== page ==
This year's Eid is fraught with pain as terrorist attacks across the Islamic world -- in Bangladesh
, Saudi Arabia
-- have left the Muslim community reeling
in pain and disbelief.
One of the most important days for Muslims, this is the "festival of breaking the fast."
Families and friends gather to mark the end of Ramadan and show gratitude to Allah. Eid al-Fitr doesn't have any historical links; instead, the celebrations focus on the community and family, and a spirit of generosity is encouraged.
Ramadan is a month-long fast, which marks the month Muslims believe their Holy Book, the Quran, was revealed to the Prophet Mohammed.
During this time, Muslims refrain from eating and drinking from sunrise to sunset.
Ramadan is one of the five Pillars of Islam, requiring prayer five times a day and generally encouraging a more reflective behavior.
When is Eid al-Fitr?
Eid al-Fitr will start on Wednesday, July 6. Because the Islamic calendar is lunar -- meaning it's calculated by the phases of the moon -- Ramadan and Eid do not fall on the same date each year.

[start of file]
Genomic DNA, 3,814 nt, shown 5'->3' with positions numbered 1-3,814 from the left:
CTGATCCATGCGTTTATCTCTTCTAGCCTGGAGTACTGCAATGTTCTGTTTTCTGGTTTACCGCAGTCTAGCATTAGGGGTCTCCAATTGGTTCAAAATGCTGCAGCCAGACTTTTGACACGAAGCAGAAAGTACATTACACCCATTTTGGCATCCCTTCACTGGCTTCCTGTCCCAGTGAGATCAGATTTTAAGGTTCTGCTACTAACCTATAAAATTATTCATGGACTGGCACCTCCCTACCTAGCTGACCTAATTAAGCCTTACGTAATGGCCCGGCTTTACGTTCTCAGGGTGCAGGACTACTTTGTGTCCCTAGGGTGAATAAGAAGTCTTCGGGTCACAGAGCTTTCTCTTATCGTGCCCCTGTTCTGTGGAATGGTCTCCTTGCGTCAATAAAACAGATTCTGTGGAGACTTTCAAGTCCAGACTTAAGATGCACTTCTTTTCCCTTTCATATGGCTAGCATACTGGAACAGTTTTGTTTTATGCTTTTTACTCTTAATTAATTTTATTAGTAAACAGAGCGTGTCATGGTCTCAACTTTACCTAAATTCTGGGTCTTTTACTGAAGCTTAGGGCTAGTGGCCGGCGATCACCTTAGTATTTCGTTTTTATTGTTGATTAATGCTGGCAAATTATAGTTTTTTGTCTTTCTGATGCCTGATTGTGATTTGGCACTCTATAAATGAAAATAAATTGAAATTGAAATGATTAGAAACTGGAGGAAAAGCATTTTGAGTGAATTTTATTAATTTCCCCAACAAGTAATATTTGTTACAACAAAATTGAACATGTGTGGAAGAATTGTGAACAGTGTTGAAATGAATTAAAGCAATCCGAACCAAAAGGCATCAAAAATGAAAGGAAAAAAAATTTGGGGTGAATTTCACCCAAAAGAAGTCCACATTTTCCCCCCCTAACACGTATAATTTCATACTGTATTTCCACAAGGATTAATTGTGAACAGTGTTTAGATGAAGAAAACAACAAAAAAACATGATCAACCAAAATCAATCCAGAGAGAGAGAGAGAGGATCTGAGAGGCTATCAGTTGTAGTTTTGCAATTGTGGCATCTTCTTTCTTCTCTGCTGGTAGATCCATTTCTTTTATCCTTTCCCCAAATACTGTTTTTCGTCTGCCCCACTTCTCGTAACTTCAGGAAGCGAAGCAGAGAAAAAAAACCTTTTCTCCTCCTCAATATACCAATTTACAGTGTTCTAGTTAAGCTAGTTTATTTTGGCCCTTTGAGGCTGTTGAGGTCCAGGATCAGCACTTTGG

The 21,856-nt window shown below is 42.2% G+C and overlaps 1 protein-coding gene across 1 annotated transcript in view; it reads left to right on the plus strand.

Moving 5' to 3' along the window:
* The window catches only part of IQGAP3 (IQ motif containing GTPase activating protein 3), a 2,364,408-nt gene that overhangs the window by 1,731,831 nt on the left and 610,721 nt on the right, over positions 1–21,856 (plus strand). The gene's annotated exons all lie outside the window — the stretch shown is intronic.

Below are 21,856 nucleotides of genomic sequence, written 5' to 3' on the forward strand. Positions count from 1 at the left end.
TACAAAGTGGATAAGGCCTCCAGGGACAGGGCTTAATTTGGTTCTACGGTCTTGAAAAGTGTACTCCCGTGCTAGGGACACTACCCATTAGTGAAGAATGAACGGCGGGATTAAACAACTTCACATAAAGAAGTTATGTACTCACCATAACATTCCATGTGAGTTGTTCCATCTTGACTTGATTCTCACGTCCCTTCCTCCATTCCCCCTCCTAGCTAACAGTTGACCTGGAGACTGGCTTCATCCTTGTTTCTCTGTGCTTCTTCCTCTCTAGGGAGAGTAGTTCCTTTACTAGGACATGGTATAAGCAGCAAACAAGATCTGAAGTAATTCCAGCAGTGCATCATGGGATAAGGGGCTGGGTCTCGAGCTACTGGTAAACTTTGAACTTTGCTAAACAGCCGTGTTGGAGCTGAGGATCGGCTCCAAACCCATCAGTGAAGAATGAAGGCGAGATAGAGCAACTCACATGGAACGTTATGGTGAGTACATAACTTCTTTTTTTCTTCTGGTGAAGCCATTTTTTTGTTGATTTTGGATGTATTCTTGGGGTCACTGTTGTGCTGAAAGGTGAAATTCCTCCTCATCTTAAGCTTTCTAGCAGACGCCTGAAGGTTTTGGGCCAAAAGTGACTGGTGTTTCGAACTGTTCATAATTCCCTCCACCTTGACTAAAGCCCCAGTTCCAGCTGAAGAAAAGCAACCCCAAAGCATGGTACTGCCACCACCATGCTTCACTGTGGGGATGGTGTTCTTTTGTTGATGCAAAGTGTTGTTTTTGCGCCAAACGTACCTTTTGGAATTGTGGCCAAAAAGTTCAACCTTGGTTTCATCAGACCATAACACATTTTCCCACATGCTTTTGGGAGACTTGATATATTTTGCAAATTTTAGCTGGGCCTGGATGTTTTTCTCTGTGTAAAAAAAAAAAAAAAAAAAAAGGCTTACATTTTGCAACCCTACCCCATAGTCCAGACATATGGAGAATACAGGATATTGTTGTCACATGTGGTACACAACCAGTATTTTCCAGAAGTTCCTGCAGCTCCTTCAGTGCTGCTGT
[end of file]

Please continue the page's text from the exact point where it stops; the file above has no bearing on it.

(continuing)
The lunar calendar also means that Eid cannot start without a confirmed sighting of the new moon. Time-zones also impact when Eid starts.
This year, Saudi Arabia, Qatar, the United Arab Emirates, Bahrain, Kuwait, Yemen, Indonesia and the Philippines have all officially announced Eid to start on Wednesday, July 6.
Once Eid starts, the celebrations can last for up to three days in most countries.
How to celebrate Eid?
During the day, Muslims gather in large open spaces or mosques for special prayers, called Salat al-Eid, usually followed by a small breakfast, their first daytime meal in a month.
Gifts are usually exchanged, and alms-giving is also a common practice. Another custom involves donning new clothes for the new day, which marks a spiritual renewal.
Food is an important part
of Eid al-Fitr, as feasting takes the place of fasting. After a month of the latter, delicacies and heavy foods will reign at the lavish dinners being prepared.